Whenever the conversation turns to Asian soybean rust, the topic of fungicide application is guaranteed to come up. Certainly it was a key topic for several speakers at the 2006 National Soybean Rust Symposium held Nov. 29-Dec.1, 2006 in St. Louis, MO, which had nearly 320 attendees.
One of those speakers was Bob Wolf, Extension specialist in application technology at Kansas State University (KSU), during a session on fungicide application strategies for soybean rust management.
Learning What Works
There are quite a few questions that retailers and their growers need to ask themselves before any fungicide application, Wolf told the audience. These questions include what fungicide or combination of fungicides to use and at what disease stage, will adjuvants be beneficial, and what application system would be best to use.
Another key question, said Wolf, is what spray nozzle type, orifice size, and pressure will be necessary for good coverage into the lower parts of the soybean canopy. Studies are ongoing at various universities, including at KSU by Wolf and his graduate research assistant, Naga Prasad Daggupati.
By comparing 20 nozzle types in the lab and then narrowing those to 12 in field trials for their ability to achieve the crucial lower canopy spray, Wolf and Daggupati hoped to determine which nozzles might be most effective for preventing or controlling the disease. Since the onset of soybean rust in the U.S., the most common recommendation from nozzle manufacturers and researchers has been to use twin or double nozzle configurations.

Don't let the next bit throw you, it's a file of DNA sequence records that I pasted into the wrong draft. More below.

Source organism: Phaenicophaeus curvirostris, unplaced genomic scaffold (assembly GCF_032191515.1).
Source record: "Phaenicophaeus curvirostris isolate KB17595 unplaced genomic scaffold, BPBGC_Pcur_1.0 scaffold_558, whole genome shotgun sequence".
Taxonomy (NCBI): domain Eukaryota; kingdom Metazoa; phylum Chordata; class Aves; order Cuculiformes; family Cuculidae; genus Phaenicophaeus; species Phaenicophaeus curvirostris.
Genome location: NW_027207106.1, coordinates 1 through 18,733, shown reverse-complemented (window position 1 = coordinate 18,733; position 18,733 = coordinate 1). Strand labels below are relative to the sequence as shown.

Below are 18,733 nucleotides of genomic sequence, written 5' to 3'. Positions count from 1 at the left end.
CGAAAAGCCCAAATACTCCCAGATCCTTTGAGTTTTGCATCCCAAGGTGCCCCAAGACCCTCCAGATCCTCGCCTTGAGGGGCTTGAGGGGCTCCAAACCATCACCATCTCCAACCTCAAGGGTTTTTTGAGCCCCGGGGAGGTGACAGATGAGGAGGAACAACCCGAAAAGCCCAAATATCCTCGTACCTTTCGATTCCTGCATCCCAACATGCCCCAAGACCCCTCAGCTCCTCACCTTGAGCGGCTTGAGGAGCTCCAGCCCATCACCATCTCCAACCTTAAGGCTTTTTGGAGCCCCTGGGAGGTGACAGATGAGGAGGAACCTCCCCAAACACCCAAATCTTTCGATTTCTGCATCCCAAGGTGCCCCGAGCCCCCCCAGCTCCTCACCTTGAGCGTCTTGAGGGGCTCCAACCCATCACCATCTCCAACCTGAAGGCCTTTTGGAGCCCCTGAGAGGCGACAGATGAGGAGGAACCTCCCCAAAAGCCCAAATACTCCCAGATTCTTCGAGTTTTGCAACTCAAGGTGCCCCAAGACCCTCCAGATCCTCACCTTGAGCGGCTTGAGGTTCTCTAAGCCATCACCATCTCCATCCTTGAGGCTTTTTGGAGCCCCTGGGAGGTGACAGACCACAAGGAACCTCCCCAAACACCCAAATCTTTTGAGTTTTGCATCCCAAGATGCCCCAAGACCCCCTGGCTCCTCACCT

For the lab tests, the pair used a special spray track machine to simulate actual field spraying situations, including multiple treatments and replications. Water sensitive paper placed in the lower canopy collected the droplet patterns for analysis.
Results Favor Any Nozzle
The KSU results found that even though differences were minimal for most treatments, the data did not support the commonly accepted strategy to use twin or double nozzle configurations to improve the spray penetration into the lower canopy.
Dealerships may not need to outfit their spray systems with nozzles other than the conventional turbo and extended range nozzle types, Wolf said. For the field treatments, there were no significant differences in the 10 highest performing nozzles, 4 of which were twin or double orifice nozzle configurations. “These conventional nozzle systems performed well, provided the smaller orifice sizes and higher pressures were selected,” he said.
For further details from the session led by Wolf, along with the 43 other oral/67 poster presentations at the symposium, visit www.plantmanagementnetwork.org or www.rustready.com. Coordinated by the American Phytopathological Society in partnership with 22 related organizations, the symposium was led by Don Hershman, University of Kentucky, coordinator and Anne Dorrance, The Ohio State University and John Rupe, University of Arkansas, technical committee co-chairs.